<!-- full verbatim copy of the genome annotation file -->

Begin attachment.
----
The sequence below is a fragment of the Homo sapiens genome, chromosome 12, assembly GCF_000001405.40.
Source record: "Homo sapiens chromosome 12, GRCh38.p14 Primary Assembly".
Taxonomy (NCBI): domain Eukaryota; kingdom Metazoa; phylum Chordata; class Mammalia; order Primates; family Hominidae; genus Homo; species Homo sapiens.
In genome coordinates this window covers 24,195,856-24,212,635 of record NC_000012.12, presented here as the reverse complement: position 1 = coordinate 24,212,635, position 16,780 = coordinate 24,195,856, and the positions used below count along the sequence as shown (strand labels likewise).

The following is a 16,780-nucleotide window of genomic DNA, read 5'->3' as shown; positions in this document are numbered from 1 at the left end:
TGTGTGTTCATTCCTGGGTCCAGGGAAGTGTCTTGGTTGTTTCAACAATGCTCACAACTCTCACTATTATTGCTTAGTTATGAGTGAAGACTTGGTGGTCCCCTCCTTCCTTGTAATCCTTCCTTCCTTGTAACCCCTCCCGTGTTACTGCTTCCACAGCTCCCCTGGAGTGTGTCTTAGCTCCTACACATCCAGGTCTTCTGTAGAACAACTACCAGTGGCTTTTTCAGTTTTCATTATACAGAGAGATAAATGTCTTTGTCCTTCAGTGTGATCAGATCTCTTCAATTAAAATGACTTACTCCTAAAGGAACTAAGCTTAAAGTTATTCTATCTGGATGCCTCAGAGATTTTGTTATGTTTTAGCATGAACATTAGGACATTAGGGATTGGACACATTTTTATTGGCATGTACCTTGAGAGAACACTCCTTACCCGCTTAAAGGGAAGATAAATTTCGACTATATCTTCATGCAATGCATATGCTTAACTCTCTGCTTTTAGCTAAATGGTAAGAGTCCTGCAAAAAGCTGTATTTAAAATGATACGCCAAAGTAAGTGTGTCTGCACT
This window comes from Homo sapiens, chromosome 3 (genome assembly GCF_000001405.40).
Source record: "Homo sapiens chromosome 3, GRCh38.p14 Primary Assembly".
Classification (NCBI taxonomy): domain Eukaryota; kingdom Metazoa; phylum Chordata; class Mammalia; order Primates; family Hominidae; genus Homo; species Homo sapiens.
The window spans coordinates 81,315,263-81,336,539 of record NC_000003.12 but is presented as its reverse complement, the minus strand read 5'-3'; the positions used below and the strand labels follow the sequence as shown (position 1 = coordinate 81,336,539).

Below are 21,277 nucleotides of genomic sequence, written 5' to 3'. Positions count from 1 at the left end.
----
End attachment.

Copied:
The sequence below is a fragment of the Homo sapiens genome, chromosome 12, assembly GCF_000001405.40.
Source record: "Homo sapiens chromosome 12, GRCh38.p14 Primary Assembly".
Taxonomy (NCBI): domain Eukaryota; kingdom Metazoa; phylum Chordata; class Mammalia; order Primates; family Hominidae; genus Homo; species Homo sapiens.
In genome coordinates this window covers 24,195,856-24,212,635 of record NC_000012.12, presented here as the reverse complement: position 1 = coordinate 24,212,635, position 16,780 = coordinate 24,195,856, and the positions used below count along the sequence as shown (strand labels likewise).

The following is a 16,780-nucleotide window of genomic DNA, read 5'->3' as shown; positions in this document are numbered from 1 at the left end:
TGTGTGTTCATTCCTGGGTCCAGGGAAGTGTCTTGGTTGTTTCAACAATGCTCACAACTCTCACTATTATTGCTTAGTTATGAGTGAAGACTTGGTGGTCCCCTCCTTCCTTGTAATCCTTCCTTCCTTGTAACCCCTCCCGTGTTACTGCTTCCACAGCTCCCCTGGAGTGTGTCTTAGCTCCTACACATCCAGGTCTTCTGTAGAACAACTACCAGTGGCTTTTTCAGTTTTCATTATACAGAGAGATAAATGTCTTTGTCCTTCAGTGTGATCAGATCTCTTCAATTAAAATGACTTACTCCTAAAGGAACTAAGCTTAAAGTTATTCTATCTGGATGCCTCAGAGATTTTGTTATGTTTTAGCATGAACATTAGGACATTAGGGATTGGACACATTTTTATTGGCATGTACCTTGAGAGAACACTCCTTACCCGCTTAAAGGGAAGATAAATTTCGACTATATCTTCATGCAATGCATATGCTTAACTCTCTGCTTTTAGCTAAATGGTAAGAGTCCTGCAAAAAGCTGTATTTAAAATGATACGCCAAAGTAAGTGTGTCTGCACT
This window comes from Homo sapiens, chromosome 3 (genome assembly GCF_000001405.40).
Source record: "Homo sapiens chromosome 3, GRCh38.p14 Primary Assembly".
Classification (NCBI taxonomy): domain Eukaryota; kingdom Metazoa; phylum Chordata; class Mammalia; order Primates; family Hominidae; genus Homo; species Homo sapiens.
The window spans coordinates 81,315,263-81,336,539 of record NC_000003.12 but is presented as its reverse complement, the minus strand read 5'-3'; the positions used below and the strand labels follow the sequence as shown (position 1 = coordinate 81,336,539).

Below are 21,277 nucleotides of genomic sequence, written 5' to 3'. Positions count from 1 at the left end.